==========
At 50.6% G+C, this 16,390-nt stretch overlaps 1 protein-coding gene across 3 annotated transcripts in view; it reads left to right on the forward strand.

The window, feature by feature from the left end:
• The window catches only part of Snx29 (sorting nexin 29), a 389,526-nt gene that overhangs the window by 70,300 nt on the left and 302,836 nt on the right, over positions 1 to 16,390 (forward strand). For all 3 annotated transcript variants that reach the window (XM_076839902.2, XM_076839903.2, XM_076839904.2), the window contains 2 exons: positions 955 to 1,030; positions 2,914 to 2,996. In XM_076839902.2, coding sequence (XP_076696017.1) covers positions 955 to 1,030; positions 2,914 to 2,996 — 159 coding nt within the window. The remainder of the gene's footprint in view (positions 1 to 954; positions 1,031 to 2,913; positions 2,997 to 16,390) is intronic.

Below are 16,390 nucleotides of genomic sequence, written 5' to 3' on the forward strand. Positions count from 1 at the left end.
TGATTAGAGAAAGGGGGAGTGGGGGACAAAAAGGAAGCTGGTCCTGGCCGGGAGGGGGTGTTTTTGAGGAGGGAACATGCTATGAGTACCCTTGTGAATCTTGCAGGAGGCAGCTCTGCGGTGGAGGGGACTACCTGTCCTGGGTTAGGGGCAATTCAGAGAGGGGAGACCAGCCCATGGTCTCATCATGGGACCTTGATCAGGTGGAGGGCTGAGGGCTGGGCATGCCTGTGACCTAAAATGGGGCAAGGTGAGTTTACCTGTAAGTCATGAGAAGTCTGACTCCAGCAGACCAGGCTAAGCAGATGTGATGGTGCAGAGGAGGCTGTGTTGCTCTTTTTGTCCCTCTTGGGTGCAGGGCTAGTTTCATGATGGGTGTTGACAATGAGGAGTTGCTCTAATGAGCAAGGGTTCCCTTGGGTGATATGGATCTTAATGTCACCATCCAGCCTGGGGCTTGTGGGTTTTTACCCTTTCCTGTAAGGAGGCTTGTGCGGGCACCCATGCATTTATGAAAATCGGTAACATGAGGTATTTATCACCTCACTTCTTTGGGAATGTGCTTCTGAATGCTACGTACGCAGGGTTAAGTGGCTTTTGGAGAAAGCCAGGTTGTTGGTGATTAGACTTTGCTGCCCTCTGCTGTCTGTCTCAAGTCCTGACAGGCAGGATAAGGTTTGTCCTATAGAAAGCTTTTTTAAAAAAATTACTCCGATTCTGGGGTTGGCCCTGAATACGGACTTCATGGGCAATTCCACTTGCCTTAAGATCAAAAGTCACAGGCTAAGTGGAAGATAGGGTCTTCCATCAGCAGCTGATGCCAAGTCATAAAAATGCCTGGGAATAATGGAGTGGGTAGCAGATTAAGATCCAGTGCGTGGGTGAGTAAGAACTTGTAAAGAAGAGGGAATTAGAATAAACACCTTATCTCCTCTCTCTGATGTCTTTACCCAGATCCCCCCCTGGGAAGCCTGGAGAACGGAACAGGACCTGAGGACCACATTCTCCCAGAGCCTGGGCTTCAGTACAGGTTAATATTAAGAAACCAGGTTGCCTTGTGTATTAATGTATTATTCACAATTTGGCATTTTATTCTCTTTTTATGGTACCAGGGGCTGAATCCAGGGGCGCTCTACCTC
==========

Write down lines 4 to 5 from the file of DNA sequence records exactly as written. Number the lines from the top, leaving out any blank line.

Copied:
Below are 16,390 nucleotides of genomic sequence, written 5' to 3' on the forward strand. Positions count from 1 at the left end.
TGATTAGAGAAAGGGGGAGTGGGGGACAAAAAGGAAGCTGGTCCTGGCCGGGAGGGGGTGTTTTTGAGGAGGGAACATGCTATGAGTACCCTTGTGAATCTTGCAGGAGGCAGCTCTGCGGTGGAGGGGACTACCTGTCCTGGGTTAGGGGCAATTCAGAGAGGGGAGACCAGCCCATGGTCTCATCATGGGACCTTGATCAGGTGGAGGGCTGAGGGCTGGGCATGCCTGTGACCTAAAATGGGGCAAGGTGAGTTTACCTGTAAGTCATGAGAAGTCTGACTCCAGCAGACCAGGCTAAGCAGATGTGATGGTGCAGAGGAGGCTGTGTTGCTCTTTTTGTCCCTCTTGGGTGCAGGGCTAGTTTCATGATGGGTGTTGACAATGAGGAGTTGCTCTAATGAGCAAGGGTTCCCTTGGGTGATATGGATCTTAATGTCACCATCCAGCCTGGGGCTTGTGGGTTTTTACCCTTTCCTGTAAGGAGGCTTGTGCGGGCACCCATGCATTTATGAAAATCGGTAACATGAGGTATTTATCACCTCACTTCTTTGGGAATGTGCTTCTGAATGCTACGTACGCAGGGTTAAGTGGCTTTTGGAGAAAGCCAGGTTGTTGGTGATTAGACTTTGCTGCCCTCTGCTGTCTGTCTCAAGTCCTGACAGGCAGGATAAGGTTTGTCCTATAGAAAGCTTTTTTAAAAAAATTACTCCGATTCTGGGGTTGGCCCTGAATACGGACTTCATGGGCAATTCCACTTGCCTTAAGATCAAAAGTCACAGGCTAAGTGGAAGATAGGGTCTTCCATCAGCAGCTGATGCCAAGTCATAAAAATGCCTGGGAATAATGGAGTGGGTAGCAGATTAAGATCCAGTGCGTGGGTGAGTAAGAACTTGTAAAGAAGAGGGAATTAGAATAAACACCTTATCTCCTCTCTCTGATGTCTTTACCCAGATCCCCCCCTGGGAAGCCTGGAGAACGGAACAGGACCTGAGGACCACATTCTCCCAGAGCCTGGGCTTCAGTACAGGTTAATATTAAGAAACCAGGTTGCCTTGTGTATTAATGTATTATTCACAATTTGGCATTTTATTCTCTTTTTATGGTACCAGGGGCTGAATCCAGGGGCGCTCTACCTC